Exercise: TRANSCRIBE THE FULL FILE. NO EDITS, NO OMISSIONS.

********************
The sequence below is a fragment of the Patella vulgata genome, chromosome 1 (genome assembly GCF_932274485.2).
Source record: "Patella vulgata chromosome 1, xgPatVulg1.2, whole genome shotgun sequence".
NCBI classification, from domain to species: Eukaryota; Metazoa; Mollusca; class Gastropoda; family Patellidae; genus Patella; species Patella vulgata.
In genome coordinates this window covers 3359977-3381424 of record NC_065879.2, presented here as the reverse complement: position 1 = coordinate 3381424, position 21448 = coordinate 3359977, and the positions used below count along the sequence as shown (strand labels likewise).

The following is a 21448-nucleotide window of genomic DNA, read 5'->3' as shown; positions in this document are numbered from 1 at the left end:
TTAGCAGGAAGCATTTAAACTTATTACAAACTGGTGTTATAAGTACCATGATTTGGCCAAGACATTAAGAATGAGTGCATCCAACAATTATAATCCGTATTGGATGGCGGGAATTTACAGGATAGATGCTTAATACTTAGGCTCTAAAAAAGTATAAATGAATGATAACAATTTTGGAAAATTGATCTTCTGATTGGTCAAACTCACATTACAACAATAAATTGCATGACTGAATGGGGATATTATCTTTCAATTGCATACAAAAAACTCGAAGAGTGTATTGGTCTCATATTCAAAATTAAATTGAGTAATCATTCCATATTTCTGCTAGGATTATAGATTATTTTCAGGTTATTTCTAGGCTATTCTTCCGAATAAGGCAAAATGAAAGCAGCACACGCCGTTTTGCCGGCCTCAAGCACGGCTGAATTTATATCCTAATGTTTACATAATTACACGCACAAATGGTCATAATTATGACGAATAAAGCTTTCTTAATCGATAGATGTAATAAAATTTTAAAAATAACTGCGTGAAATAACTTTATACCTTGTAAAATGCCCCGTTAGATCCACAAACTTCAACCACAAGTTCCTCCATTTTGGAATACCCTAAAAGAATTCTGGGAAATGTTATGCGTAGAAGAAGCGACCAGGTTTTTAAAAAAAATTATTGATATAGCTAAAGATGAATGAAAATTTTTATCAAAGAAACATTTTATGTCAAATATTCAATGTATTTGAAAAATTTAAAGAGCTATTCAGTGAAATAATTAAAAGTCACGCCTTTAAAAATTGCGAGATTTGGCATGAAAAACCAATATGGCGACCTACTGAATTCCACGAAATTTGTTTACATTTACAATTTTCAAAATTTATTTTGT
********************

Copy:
The sequence below is a fragment of the Patella vulgata genome, chromosome 1 (genome assembly GCF_932274485.2).
Source record: "Patella vulgata chromosome 1, xgPatVulg1.2, whole genome shotgun sequence".
NCBI classification, from domain to species: Eukaryota; Metazoa; Mollusca; class Gastropoda; family Patellidae; genus Patella; species Patella vulgata.
In genome coordinates this window covers 3359977-3381424 of record NC_065879.2, presented here as the reverse complement: position 1 = coordinate 3381424, position 21448 = coordinate 3359977, and the positions used below count along the sequence as shown (strand labels likewise).

The following is a 21448-nucleotide window of genomic DNA, read 5'->3' as shown; positions in this document are numbered from 1 at the left end:
TTAGCAGGAAGCATTTAAACTTATTACAAACTGGTGTTATAAGTACCATGATTTGGCCAAGACATTAAGAATGAGTGCATCCAACAATTATAATCCGTATTGGATGGCGGGAATTTACAGGATAGATGCTTAATACTTAGGCTCTAAAAAAGTATAAATGAATGATAACAATTTTGGAAAATTGATCTTCTGATTGGTCAAACTCACATTACAACAATAAATTGCATGACTGAATGGGGATATTATCTTTCAATTGCATACAAAAAACTCGAAGAGTGTATTGGTCTCATATTCAAAATTAAATTGAGTAATCATTCCATATTTCTGCTAGGATTATAGATTATTTTCAGGTTATTTCTAGGCTATTCTTCCGAATAAGGCAAAATGAAAGCAGCACACGCCGTTTTGCCGGCCTCAAGCACGGCTGAATTTATATCCTAATGTTTACATAATTACACGCACAAATGGTCATAATTATGACGAATAAAGCTTTCTTAATCGATAGATGTAATAAAATTTTAAAAATAACTGCGTGAAATAACTTTATACCTTGTAAAATGCCCCGTTAGATCCACAAACTTCAACCACAAGTTCCTCCATTTTGGAATACCCTAAAAGAATTCTGGGAAATGTTATGCGTAGAAGAAGCGACCAGGTTTTTAAAAAAAATTATTGATATAGCTAAAGATGAATGAAAATTTTTATCAAAGAAACATTTTATGTCAAATATTCAATGTATTTGAAAAATTTAAAGAGCTATTCAGTGAAATAATTAAAAGTCACGCCTTTAAAAATTGCGAGATTTGGCATGAAAAACCAATATGGCGACCTACTGAATTCCACGAAATTTGTTTACATTTACAATTTTCAAAATTTATTTTGT